[MUD-Dev] D&D vs. MMORPG "complexity"

Threshold RPG business at threshold-rpg.com
Tue May 20 02:21:57 CEST 2003

On 15 May 2003, at 10:48, Travis Casey wrote:
> Saturday, May 10, 2003, 3:58:36 PM, Threshold RPG wrote:
>> On 8 May 2003, at 11:58, Travis Casey wrote:

> The point I'm trying to make is that whether or not D&D in
> specific is complex is irrelevant to deciding whether or not
> knowledge of *paper RPGs in general* is relevant.  It's the most
> popular paper RPG, but that doesn't mean it's the best one to
> learn from.

Then why did you reply to the discussion Ryan and I were involved in
that is *NOT* what you are talking about?

<EdNote: Forking and extending threads in this manner is standard
and expected behaviour>

> That may be the issue you want to discuss.  The issue *I'm*
> discussing is whether paper RPGs are relevant to designers of
> muds/MMORPGs -- which is why I'm bringing up other games than D&D
> and why I'm bringing up third-party rules expansions to D&D.  This
> thread is a branch off of the original thread discussing that.

Then please reply to one of those messages rather than the ones that
are specifically titled D&D vs. MMORPG complexity. :)

> To me, insisting that all paper RPGs be judged in their relevance
> on the basis of the core books of one version of D&D is like
> insisting that all muds be judged on the basis of a stock Diku.
> It may be the most common thing, but that doesn't make it the
> best.

I have never insisted or even implied that one should only use core
D&D. In fact, I have specifically included more than just core D&D
on numerous occasions.

I will, however, make this point. The majority of D&D players do use
just the core books. Whereas almost nobody plays a purely stock

> I don't deny that paper RPGs and online RPGs have many significant
> differences, and that simply lifting a paper RPG system and trying
> to stick it in an online game as-is is a bad idea.  However, that
> doesn't mean that there's nothing to be learned from paper RPGs.

If your point is that there is much to learn from PnP RPGs, then I
could not agree more. That is one reason I buy tons of pen and paper
RPGs that I know I will never have time to play. I read them to get
ideas. It is also why I can tax deduct such purchases. :)

> A large part of the point of this list is trading information
> which might be useful.  If someone's looking for, say, ideas for a
> spell creation system, I think it's definitely useful to be able
> to point them not only to ones in other online games and in
> single-user computer games, but also to ones in paper RPGs.  What
> I don't want to see is people rejecting anything which comes from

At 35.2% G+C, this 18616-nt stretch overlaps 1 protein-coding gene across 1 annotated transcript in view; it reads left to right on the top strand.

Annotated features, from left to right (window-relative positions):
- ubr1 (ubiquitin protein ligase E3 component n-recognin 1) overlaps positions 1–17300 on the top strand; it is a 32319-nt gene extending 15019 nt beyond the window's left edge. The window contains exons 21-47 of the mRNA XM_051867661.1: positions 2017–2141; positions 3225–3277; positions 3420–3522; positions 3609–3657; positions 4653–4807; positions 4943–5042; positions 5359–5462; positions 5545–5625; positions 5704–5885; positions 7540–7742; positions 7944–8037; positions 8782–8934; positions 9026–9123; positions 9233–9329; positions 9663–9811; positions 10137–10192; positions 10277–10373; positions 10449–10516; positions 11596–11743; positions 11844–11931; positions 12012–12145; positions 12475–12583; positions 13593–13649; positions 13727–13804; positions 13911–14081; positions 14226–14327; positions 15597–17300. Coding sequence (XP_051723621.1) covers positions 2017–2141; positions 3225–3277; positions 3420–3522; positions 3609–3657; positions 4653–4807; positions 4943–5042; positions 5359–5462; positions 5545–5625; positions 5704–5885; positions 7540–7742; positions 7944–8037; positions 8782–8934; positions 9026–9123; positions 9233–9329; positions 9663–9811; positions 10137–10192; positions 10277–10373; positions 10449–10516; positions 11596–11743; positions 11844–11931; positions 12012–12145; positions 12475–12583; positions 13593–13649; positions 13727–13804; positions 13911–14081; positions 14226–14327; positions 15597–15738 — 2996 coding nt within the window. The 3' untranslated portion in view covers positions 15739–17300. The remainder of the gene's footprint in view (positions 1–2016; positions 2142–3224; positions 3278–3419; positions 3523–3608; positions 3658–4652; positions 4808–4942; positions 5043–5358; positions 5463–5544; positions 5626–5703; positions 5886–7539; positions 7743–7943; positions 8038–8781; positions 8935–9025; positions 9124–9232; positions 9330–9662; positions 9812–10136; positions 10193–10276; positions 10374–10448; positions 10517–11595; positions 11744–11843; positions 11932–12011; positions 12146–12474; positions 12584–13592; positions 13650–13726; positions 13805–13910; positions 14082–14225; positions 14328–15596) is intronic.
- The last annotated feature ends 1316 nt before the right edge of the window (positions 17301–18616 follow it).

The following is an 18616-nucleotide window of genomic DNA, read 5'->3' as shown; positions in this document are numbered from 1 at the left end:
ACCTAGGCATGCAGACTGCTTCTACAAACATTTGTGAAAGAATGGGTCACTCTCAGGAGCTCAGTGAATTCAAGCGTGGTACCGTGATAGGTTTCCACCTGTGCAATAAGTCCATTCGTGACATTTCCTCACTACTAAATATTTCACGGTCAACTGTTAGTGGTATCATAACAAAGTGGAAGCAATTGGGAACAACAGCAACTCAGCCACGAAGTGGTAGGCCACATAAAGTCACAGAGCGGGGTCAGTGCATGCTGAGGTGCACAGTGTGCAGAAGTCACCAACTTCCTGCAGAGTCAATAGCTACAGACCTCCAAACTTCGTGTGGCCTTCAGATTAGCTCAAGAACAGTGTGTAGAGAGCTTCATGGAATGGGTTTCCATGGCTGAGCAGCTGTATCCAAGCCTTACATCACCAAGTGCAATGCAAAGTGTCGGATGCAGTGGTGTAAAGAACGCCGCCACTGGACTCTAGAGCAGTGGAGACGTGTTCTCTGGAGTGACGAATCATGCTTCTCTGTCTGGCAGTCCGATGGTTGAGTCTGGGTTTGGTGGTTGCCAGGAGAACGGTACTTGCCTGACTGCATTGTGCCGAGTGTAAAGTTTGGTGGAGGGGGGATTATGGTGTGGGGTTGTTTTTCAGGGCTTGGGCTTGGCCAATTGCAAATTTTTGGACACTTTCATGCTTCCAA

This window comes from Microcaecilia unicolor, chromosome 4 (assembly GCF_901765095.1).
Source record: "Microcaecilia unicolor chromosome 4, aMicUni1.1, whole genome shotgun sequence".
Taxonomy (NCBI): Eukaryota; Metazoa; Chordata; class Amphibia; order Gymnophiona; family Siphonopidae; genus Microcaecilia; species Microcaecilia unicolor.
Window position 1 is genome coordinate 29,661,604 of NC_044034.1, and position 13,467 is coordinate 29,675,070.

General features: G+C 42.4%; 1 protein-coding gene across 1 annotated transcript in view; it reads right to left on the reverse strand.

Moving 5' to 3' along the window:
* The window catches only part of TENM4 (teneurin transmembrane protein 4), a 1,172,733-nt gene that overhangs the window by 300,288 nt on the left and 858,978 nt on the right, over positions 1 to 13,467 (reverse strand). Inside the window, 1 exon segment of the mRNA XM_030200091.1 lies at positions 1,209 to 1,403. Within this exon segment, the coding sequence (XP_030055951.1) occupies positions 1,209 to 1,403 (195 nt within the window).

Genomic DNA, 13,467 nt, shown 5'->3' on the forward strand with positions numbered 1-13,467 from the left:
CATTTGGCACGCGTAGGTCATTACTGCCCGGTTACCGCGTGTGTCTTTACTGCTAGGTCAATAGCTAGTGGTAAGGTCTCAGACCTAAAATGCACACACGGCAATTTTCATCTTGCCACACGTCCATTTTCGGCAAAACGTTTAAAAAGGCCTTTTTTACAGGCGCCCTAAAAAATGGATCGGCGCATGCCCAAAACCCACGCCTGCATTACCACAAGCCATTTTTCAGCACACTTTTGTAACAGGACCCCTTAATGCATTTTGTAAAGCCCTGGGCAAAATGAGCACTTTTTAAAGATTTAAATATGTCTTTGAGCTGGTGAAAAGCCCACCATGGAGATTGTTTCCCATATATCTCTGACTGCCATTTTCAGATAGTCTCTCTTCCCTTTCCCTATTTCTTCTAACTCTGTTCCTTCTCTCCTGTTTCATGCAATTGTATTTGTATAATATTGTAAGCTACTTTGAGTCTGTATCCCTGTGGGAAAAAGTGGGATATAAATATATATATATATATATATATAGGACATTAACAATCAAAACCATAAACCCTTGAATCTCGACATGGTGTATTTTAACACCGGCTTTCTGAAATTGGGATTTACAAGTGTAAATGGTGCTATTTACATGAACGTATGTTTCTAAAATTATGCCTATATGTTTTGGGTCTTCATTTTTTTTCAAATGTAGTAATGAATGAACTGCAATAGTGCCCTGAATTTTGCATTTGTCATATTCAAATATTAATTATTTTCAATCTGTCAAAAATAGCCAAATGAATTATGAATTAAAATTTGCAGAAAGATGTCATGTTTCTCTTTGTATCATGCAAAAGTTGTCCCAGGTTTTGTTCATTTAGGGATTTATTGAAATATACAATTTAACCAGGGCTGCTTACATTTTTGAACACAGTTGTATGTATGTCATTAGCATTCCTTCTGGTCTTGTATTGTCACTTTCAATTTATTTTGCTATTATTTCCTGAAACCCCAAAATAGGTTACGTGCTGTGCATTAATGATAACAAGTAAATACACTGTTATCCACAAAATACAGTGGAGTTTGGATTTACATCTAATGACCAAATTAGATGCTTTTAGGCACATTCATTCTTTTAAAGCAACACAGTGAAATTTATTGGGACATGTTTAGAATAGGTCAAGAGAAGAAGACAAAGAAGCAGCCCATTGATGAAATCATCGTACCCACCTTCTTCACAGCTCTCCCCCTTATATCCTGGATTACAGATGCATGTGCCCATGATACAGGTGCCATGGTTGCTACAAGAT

> a paper RPG out-of-hand on the basis that "paper RPGs aren't
> relevant" -- which is the extreme that a few people seem to want
> to take it to.

I am having difficulty figuring out why you jumped in at this point
because I have NEVER made any such claim. I love PnP games and I
think they have an extremely valuable role to play both in CRPG
development as well as other PnP RPG development.

I am not sure if you misunderstand what is being discussed in the
"D&D vs. MMORPG complexity" thread or if you are just trying to
contort the discussion Ryan and I are having back towards the
original issue you would rather discuss.

>> However, that is not the issue here. Ryan Dancey made the
>> assertion that D&D is too compex for an MMORPG with the current
>> state of computer technology. That is a statement that, in my
>> opinion, demonstrates an extreme lack of experience with MUDs and
>> MMORPGs. It sounds like the opinion of someone whose experience
>> with online RPGs is the extremely stripped down Neverwinter
>> Nights game created by Bioware. The reality of *QUALITY* MUDs and
>> MMORPGs is a far different thing than what he seems to be
>> familiar with.

> I agree with you on that.


>> There are certainly pen and paper games that are excrutiatingly
>> complex when compared to D&D. Such games are not, however, the
>> subject of this debate.

> They are part of the subject of the debate which spawned this
> sub-debate, though.  I'm trying to steer the argument off of D&D
> in specific, and back to the more general subject of whether paper
> RPGs are relevant.  If you don't want to discuss that, that's
> fine.  But only JC can decide whether or not I'm allowed to try to
> steer the debate in a new direction.

I would rather you didn't try to jump into this sub-thread and
contort it back to the subject you are more interested in. I think
it is pretty rude to try and hijack an existing discussion in that

If you want to discuss "your issue", then wouldn't it be better to
post your thoughts with a different subject heading and not as a
reply to a totally different issue?

Michael Hartman, J.D. (http://www.threshold-rpg.com)
President & CEO, Threshold Virtual Environments, Inc.

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